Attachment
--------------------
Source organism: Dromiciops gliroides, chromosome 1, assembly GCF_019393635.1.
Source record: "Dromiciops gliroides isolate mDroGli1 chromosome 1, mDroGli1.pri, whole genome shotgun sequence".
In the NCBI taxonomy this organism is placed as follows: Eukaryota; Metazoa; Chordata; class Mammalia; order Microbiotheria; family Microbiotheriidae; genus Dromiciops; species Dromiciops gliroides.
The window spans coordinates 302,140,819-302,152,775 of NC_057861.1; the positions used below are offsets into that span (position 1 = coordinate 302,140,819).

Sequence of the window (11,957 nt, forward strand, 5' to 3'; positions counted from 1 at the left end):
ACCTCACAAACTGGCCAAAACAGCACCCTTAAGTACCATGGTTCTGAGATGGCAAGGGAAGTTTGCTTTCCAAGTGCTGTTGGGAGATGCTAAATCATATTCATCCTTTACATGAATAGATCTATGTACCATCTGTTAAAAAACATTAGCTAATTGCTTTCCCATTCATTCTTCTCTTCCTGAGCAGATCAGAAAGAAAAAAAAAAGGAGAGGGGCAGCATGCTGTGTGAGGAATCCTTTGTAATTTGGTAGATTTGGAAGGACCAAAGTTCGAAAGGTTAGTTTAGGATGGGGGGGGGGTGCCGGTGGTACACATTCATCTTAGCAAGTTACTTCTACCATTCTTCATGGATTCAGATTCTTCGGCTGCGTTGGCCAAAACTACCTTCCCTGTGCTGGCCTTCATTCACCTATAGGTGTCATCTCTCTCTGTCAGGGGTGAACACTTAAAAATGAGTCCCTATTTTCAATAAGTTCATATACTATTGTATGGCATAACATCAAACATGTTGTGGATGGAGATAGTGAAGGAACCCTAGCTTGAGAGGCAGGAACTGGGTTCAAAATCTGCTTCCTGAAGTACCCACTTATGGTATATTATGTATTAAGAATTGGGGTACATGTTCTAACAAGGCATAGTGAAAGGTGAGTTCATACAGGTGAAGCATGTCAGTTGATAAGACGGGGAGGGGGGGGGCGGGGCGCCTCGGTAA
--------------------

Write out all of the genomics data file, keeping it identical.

Source organism: Dromiciops gliroides, chromosome 1, assembly GCF_019393635.1.
Source record: "Dromiciops gliroides isolate mDroGli1 chromosome 1, mDroGli1.pri, whole genome shotgun sequence".
In the NCBI taxonomy this organism is placed as follows: Eukaryota; Metazoa; Chordata; class Mammalia; order Microbiotheria; family Microbiotheriidae; genus Dromiciops; species Dromiciops gliroides.
The window spans coordinates 302,140,819-302,152,775 of NC_057861.1; the positions used below are offsets into that span (position 1 = coordinate 302,140,819).

Sequence of the window (11,957 nt, forward strand, 5' to 3'; positions counted from 1 at the left end):
ACCTCACAAACTGGCCAAAACAGCACCCTTAAGTACCATGGTTCTGAGATGGCAAGGGAAGTTTGCTTTCCAAGTGCTGTTGGGAGATGCTAAATCATATTCATCCTTTACATGAATAGATCTATGTACCATCTGTTAAAAAACATTAGCTAATTGCTTTCCCATTCATTCTTCTCTTCCTGAGCAGATCAGAAAGAAAAAAAAAAGGAGAGGGGCAGCATGCTGTGTGAGGAATCCTTTGTAATTTGGTAGATTTGGAAGGACCAAAGTTCGAAAGGTTAGTTTAGGATGGGGGGGGGGTGCCGGTGGTACACATTCATCTTAGCAAGTTACTTCTACCATTCTTCATGGATTCAGATTCTTCGGCTGCGTTGGCCAAAACTACCTTCCCTGTGCTGGCCTTCATTCACCTATAGGTGTCATCTCTCTCTGTCAGGGGTGAACACTTAAAAATGAGTCCCTATTTTCAATAAGTTCATATACTATTGTATGGCATAACATCAAACATGTTGTGGATGGAGATAGTGAAGGAACCCTAGCTTGAGAGGCAGGAACTGGGTTCAAAATCTGCTTCCTGAAGTACCCACTTATGGTATATTATGTATTAAGAATTGGGGTACATGTTCTAACAAGGCATAGTGAAAGGTGAGTTCATACAGGTGAAGCATGTCAGTTGATAAGACGGGGAGGGGGGGGGCGGGGCGCCTCGGTAA